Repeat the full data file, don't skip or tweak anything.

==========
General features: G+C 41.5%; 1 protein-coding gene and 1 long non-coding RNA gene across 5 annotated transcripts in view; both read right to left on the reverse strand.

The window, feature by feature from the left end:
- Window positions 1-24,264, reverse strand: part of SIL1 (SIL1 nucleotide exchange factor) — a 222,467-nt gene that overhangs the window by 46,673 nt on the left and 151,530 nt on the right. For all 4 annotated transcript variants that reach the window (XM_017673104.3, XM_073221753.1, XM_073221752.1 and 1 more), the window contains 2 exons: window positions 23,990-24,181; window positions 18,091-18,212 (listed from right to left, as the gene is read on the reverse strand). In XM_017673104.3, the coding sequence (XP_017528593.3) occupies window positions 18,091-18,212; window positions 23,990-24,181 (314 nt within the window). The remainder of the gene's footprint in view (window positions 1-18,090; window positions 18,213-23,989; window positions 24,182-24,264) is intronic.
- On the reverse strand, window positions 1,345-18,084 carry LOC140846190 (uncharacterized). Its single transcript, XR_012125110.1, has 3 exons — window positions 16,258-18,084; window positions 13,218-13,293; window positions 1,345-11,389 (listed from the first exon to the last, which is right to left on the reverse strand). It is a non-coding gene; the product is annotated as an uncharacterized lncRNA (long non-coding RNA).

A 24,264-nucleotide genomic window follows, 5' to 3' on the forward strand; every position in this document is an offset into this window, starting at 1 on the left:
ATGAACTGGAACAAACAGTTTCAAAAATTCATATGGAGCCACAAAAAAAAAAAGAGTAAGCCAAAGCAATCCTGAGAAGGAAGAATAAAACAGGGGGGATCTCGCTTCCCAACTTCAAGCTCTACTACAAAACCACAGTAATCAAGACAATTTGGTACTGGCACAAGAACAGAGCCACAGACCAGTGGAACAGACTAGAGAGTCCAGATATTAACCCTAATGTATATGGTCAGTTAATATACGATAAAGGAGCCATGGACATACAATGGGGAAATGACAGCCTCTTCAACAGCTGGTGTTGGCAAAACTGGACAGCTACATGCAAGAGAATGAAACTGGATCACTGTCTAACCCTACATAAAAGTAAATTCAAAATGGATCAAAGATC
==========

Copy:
General features: G+C 41.5%; 1 protein-coding gene and 1 long non-coding RNA gene across 5 annotated transcripts in view; both read right to left on the reverse strand.

The window, feature by feature from the left end:
- Window positions 1-24,264, reverse strand: part of SIL1 (SIL1 nucleotide exchange factor) — a 222,467-nt gene that overhangs the window by 46,673 nt on the left and 151,530 nt on the right. For all 4 annotated transcript variants that reach the window (XM_017673104.3, XM_073221753.1, XM_073221752.1 and 1 more), the window contains 2 exons: window positions 23,990-24,181; window positions 18,091-18,212 (listed from right to left, as the gene is read on the reverse strand). In XM_017673104.3, the coding sequence (XP_017528593.3) occupies window positions 18,091-18,212; window positions 23,990-24,181 (314 nt within the window). The remainder of the gene's footprint in view (window positions 1-18,090; window positions 18,213-23,989; window positions 24,182-24,264) is intronic.
- On the reverse strand, window positions 1,345-18,084 carry LOC140846190 (uncharacterized). Its single transcript, XR_012125110.1, has 3 exons — window positions 16,258-18,084; window positions 13,218-13,293; window positions 1,345-11,389 (listed from the first exon to the last, which is right to left on the reverse strand). It is a non-coding gene; the product is annotated as an uncharacterized lncRNA (long non-coding RNA).

A 24,264-nucleotide genomic window follows, 5' to 3' on the forward strand; every position in this document is an offset into this window, starting at 1 on the left:
ATGAACTGGAACAAACAGTTTCAAAAATTCATATGGAGCCACAAAAAAAAAAAGAGTAAGCCAAAGCAATCCTGAGAAGGAAGAATAAAACAGGGGGGATCTCGCTTCCCAACTTCAAGCTCTACTACAAAACCACAGTAATCAAGACAATTTGGTACTGGCACAAGAACAGAGCCACAGACCAGTGGAACAGACTAGAGAGTCCAGATATTAACCCTAATGTATATGGTCAGTTAATATACGATAAAGGAGCCATGGACATACAATGGGGAAATGACAGCCTCTTCAACAGCTGGTGTTGGCAAAACTGGACAGCTACATGCAAGAGAATGAAACTGGATCACTGTCTAACCCTACATAAAAGTAAATTCAAAATGGATCAAAGATC